Hand Habits

Wildly Idle (Humble Before the Void)

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AllMusic Review by Marcy Donelson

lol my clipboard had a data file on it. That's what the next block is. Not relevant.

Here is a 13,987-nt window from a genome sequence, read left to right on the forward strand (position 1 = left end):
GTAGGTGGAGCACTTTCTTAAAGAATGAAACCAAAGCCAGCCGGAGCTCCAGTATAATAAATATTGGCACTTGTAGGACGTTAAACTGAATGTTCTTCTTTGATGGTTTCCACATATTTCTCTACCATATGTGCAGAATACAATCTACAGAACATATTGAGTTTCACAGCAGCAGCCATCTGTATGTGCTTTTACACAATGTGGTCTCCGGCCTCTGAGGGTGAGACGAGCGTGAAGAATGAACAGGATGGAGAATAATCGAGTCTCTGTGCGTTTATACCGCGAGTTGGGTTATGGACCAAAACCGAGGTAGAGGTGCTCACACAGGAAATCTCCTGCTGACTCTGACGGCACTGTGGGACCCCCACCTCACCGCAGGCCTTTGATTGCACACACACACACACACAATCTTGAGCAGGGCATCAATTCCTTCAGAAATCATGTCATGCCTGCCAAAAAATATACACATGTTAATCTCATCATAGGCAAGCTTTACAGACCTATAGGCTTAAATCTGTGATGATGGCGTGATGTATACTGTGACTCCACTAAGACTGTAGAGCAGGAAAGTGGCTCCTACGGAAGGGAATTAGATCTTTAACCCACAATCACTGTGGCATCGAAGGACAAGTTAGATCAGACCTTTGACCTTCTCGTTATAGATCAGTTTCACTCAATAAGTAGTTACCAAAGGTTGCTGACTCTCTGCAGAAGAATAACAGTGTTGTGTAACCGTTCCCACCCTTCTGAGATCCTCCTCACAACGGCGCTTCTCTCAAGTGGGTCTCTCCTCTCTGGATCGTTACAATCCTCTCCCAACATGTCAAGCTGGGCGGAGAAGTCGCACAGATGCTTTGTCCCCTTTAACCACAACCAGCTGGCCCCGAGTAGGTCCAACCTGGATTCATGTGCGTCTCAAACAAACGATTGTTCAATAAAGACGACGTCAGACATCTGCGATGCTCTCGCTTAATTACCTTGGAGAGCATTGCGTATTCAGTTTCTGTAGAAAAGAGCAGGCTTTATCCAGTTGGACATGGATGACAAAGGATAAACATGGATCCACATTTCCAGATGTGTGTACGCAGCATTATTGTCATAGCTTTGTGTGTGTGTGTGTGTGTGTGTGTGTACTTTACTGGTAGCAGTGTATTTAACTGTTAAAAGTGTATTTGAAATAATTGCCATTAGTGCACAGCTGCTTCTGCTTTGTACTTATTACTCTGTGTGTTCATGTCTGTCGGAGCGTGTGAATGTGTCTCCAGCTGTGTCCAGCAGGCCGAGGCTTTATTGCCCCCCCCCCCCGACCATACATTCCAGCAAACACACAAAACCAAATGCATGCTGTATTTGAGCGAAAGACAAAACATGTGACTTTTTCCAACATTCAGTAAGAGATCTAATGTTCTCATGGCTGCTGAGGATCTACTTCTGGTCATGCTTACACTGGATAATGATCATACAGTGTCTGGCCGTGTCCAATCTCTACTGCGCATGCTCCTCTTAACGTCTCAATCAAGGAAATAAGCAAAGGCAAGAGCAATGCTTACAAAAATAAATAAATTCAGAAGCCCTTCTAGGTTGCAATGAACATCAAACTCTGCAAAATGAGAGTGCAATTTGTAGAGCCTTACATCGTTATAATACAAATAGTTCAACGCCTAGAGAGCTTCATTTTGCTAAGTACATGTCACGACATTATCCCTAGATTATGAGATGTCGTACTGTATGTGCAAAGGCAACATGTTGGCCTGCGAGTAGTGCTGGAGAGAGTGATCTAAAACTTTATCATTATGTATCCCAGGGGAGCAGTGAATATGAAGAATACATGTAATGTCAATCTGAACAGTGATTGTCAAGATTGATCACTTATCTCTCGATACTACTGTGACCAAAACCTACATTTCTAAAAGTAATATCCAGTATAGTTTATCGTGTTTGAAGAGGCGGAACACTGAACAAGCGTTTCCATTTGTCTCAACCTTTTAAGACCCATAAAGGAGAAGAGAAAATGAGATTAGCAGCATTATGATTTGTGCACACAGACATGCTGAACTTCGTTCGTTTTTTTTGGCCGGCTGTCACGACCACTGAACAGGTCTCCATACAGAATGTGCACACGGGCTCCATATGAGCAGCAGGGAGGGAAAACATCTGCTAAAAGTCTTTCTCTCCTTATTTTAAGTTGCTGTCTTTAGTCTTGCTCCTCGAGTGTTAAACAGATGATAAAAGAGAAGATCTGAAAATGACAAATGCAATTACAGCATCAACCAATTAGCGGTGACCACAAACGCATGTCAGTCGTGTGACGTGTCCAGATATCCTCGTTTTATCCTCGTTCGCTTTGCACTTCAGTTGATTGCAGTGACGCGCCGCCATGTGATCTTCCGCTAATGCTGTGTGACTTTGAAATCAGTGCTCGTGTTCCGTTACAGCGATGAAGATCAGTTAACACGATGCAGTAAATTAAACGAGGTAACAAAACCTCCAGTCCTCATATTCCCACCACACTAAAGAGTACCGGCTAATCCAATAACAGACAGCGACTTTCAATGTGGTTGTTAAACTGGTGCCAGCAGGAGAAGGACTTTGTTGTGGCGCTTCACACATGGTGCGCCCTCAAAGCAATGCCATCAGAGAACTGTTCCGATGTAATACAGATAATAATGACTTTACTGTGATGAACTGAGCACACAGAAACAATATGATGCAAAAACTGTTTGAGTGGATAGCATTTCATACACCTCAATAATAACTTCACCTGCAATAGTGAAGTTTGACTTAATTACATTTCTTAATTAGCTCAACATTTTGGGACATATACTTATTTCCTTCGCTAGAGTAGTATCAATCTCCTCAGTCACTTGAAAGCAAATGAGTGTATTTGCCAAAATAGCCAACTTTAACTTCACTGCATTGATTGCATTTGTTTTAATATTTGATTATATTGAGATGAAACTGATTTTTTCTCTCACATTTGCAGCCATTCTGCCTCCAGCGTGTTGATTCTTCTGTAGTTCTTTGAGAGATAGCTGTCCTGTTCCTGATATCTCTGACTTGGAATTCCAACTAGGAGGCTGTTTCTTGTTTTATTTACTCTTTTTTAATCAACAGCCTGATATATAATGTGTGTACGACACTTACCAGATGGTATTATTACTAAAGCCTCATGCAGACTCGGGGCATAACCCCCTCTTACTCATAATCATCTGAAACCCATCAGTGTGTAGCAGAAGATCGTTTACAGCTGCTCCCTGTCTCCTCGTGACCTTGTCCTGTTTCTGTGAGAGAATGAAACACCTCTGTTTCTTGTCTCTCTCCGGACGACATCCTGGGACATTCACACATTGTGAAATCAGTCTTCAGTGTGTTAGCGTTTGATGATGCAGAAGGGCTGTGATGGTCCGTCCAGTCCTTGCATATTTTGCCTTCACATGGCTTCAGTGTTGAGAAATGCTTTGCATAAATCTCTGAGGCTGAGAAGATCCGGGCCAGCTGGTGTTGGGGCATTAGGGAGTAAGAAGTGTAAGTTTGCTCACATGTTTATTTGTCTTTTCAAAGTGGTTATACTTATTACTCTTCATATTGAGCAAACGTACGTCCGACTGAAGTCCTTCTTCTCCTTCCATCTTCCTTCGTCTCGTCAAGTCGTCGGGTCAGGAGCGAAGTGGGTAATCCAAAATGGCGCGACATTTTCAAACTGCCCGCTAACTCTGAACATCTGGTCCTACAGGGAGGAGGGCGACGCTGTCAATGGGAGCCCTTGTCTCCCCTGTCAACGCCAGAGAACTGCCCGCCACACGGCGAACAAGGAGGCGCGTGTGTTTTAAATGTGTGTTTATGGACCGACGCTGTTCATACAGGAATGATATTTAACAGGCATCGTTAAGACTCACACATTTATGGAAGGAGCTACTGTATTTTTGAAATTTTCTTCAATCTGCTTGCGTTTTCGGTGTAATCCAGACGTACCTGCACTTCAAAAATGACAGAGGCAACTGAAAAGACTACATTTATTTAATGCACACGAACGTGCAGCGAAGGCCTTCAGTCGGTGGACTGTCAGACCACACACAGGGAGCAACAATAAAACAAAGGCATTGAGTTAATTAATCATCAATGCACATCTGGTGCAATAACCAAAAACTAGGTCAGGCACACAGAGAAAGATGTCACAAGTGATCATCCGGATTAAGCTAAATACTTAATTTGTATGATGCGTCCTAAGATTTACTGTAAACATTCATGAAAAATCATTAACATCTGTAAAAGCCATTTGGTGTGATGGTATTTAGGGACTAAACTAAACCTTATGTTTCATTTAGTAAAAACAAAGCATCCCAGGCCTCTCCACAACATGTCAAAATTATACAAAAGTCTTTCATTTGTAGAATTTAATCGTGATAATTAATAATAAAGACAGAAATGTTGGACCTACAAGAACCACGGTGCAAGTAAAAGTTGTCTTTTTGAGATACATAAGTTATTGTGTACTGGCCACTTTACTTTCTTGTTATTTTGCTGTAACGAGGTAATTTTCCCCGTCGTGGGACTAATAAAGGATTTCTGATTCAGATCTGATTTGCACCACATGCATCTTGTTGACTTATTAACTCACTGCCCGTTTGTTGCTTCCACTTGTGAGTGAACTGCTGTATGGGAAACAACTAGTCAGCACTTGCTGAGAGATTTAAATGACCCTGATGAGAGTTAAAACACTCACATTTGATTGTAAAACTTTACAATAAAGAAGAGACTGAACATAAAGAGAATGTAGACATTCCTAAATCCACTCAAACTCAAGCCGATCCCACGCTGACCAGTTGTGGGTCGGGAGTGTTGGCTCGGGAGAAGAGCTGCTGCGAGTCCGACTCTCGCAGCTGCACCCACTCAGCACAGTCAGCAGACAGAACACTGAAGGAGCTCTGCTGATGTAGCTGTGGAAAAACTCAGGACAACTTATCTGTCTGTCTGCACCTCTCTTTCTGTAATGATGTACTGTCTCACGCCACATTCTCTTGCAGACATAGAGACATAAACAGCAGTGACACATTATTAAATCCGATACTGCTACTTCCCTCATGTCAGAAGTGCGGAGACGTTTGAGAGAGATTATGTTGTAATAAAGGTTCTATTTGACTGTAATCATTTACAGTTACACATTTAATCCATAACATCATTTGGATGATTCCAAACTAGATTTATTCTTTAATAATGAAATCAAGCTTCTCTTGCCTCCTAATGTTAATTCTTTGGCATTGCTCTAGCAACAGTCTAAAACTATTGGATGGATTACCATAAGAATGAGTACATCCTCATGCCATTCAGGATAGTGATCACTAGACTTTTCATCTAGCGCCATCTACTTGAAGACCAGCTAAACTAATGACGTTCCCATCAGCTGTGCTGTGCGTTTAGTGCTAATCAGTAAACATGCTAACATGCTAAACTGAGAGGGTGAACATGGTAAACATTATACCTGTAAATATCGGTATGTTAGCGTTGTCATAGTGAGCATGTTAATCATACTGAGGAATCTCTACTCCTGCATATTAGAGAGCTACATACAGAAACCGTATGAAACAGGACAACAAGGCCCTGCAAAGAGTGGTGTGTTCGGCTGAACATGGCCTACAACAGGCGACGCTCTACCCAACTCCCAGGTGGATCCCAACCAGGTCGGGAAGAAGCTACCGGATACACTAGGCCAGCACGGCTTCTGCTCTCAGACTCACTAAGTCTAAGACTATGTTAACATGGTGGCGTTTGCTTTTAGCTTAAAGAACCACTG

Known in certain circles for backing indie singer/songwriters Kevin Morby and Mega Bog (Erin Birgy) on tour, guitarist Meg Duffy steps into the spotlight all on her own with Wildly Idle (Humble Before the Void), her full-length debut as Hand Habits. A true bedroom project -- or living room project, to be literal -- the album was written, performed, recorded, and produced by Duffy. The intimate set takes listeners behind closed doors with lyrics that refer to bathroom sinks and late-night invites. Frequent double-tracking makes Duffy's melodic but conversational vocal style seem even more lost in thought past bedtime. Meanwhile, her floaty, psych-tinged guitar pop swirls into corners and wraps back around headphones. Tempos are ambling on tracks such as "Flower Glass" ("When I hold you like a flower/Hold you like an hourglass"), a melancholy reflection that, even without the suggestion of the title, sounds like a musical representation of stained glass. Sustained chords, mixed low, provide the glue for layered harmonic guitars that unroll one note at a time in irregular rhythms. Later, the whispered count-off to "Sun Beholds Me" leaves ample time to anticipate the next beat. Even a relatively brighter, brisker tune like "Nite Life" has the leisurely twang of slide guitar, spacy effects, and airy vocals. Three brief "scenes" are spread throughout the track list: "Great LA," "Cowboy," and "Time Hole." Incorporating samples, each one is an atmospheric exercise in texture that relinquishes form, only reinforcing the dreamy, drifting feel of the album. Rather than becoming tiresome with 13 languid tracks and a 50-minute playing time, Wildly Idle's lure persists by revealing depth with repeat listens.

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